We went to Birmingham where we saw original prints by Baskerville. I was quite astounded by how sharp the printing of his specimens is. They are razor-sharp: it almost hurt your eyes to see them. So elegant and high-contrast! He showed in this way what he could achieve. That was Baskerville's ideal - but not necessarily right for today.
The font is used widely in documents issued by the University of Birmingham (UK) and Castleton State College (Vermont, USA), with the latter using the New Baskerville typeface. A modified version of Baskerville is also prominently used in the Canadian government's corporate identity program—namely, in the 'Canada' wordmark. Another modified version of Baskerville is used by Northeastern University (USA), and the ABRSM. Monotype Baskerville is often used by the band Chvrches.
Effect on readers
A research study showed that the use of the Baskerville font increased the likelihood of the reader agreeing with a statement by 1.5% as compared to the average of five other fonts, including Comic Sans which had the most negative influence on agreement of the six.
Some examples of volumes published by Baskerville.
Volume One of The works of Joseph Addison (1761)
The 1766 translation of Virgil into English, by Robert Andrews
- Jaspert, W. Pincus, W. Turner Berry and A.F. Johnson. The Encyclopedia of Type Faces. Blandford Press Lts.: 1953, 1983, ISBN 0-7137-1347-X, p. 15
- "Baskerville Old Face". Microsoft. Retrieved 24 June 2015.
- Mosley, Professor James. "Comments on Typophile thread". Typophile (archived). Retrieved 24 June 2015.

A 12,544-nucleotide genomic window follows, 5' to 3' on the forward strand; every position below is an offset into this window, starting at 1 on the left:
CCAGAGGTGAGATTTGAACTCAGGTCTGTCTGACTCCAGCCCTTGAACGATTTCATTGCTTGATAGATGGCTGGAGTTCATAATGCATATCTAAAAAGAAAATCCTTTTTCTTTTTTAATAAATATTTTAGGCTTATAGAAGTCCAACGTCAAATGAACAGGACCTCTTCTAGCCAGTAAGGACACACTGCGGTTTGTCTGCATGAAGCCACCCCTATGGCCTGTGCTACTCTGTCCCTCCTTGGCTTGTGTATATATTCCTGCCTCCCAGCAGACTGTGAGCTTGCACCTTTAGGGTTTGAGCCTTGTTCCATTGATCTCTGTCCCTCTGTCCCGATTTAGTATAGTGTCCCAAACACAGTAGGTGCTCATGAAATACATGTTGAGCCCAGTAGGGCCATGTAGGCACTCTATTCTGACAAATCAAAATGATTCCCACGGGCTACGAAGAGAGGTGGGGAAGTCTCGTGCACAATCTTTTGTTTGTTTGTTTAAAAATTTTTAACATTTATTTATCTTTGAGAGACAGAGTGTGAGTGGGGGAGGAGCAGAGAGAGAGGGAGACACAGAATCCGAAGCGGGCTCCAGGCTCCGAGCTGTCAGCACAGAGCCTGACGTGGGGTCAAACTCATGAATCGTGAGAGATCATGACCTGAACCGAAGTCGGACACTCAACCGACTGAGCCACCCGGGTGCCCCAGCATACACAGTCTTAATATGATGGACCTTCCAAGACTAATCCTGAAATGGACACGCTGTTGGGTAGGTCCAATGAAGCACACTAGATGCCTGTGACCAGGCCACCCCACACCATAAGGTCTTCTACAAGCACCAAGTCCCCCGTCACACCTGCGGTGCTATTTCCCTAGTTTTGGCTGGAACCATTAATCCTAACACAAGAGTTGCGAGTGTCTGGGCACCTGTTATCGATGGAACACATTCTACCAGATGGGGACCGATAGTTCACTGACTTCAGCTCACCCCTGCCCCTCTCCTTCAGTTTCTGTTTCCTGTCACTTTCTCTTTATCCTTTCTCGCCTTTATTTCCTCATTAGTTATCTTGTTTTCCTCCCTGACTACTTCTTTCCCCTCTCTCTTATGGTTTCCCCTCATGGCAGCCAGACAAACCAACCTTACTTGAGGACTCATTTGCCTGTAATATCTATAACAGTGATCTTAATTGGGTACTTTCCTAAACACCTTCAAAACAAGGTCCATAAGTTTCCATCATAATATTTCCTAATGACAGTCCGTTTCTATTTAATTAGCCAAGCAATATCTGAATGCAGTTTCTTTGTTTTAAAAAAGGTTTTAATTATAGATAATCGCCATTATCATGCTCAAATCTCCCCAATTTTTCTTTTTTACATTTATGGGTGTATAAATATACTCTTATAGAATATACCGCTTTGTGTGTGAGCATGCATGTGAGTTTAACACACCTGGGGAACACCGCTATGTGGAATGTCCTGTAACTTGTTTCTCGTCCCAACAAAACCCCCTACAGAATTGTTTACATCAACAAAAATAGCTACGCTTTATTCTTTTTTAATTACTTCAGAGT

- MacGrew, Mac, American Metal Typefaces of the Twentieth Century, Oak Knoll Books, New Castle, Delaware, 1993, ISBN 0-938768-34-4, p. 27.
- Hoefler, Jonathan. "What's in a font name?". Hoefler & Frere-Jones. Retrieved 2 July 2015.
- Specimens of Type. London: Caslon & Co. 1915. p. 64.
- Lawson, Alexander, Archie Provan, and Frank Romano, Primer Metal Typeface Identification, National Composition Association, Arlington, Virginia, 1976, pp. 34 - 35.
- Coles, Stephen. "Top Ten Typefaces Used by Book Design Winners". FontFeed. Retrieved 2 July 2015.
- Twardoch, Adam. "Baskerville 10". Typographica. Retrieved 12 July 2015.
- "Introducing Big Moore". Font Bureau. Retrieved 9 July 2015.
- "Big Moore FB". Font Bureau. Retrieved 9 July 2015.
- "Storm Type Baskerville Original Pro". MyFonts. Monotype. Retrieved 9 July 2015.
- "Baskerville Old Face". Fonts In Use.
- Reynolds, Dan. "Dieter Hofrichter". MyFonts. Monotype. Retrieved 17 June 2015.
- "Baskerville Book Pro". Berthold. Retrieved 13 July 2015.
- "Castleton State College: Athletic Logo Usage and Style Guidelines" (PDF). Castleton State College. August 2008. Retrieved August 18, 2012.
- Errol Morris, "Hear, All Ye People; Hearken, O Earth", The New York Times
- Lawson, Alexander S. (1990), Anatomy of a Typeface, Boston: Godine, ISBN 0-87923-333-8.
- Meggs, Philip B. & Carter, Rob (1993), Typographic Specimens: The Great Typefaces, New York: Van Nostrand Reinhold, ISBN 0-442-00758-2
- Meggs, Philip B. & McKelvey, Roy (2000), Revival of the Fittest, New York: RC Publications, ISBN 1-883915-08-2.
- Updike, Daniel Berkley (1980) , Printing Types Their History, Forms and Use II (2nd ed.), New York: Dover Publications, ISBN 0-486-23929-2.
- Moore's designs and their revivals feature a slightly squared a. Moore was a Birmingham native, but does not appear to have had any connection with Baskerville himself.
- Moore's italic was considered substandard by revivalist printers, and Baskerville Old Face revivals have tended to either synthesise their own or offer none.
- This has also been digitised in a more sophisticated version as Big Moore by Matthew Carter.
|Wikimedia Commons has media related to Baskerville.|
- Typophile: Baskerville
- John Baskerville I Love Typography, Sep. 23, 2007
- Open Baskerville – a free version of Baskerville without an italic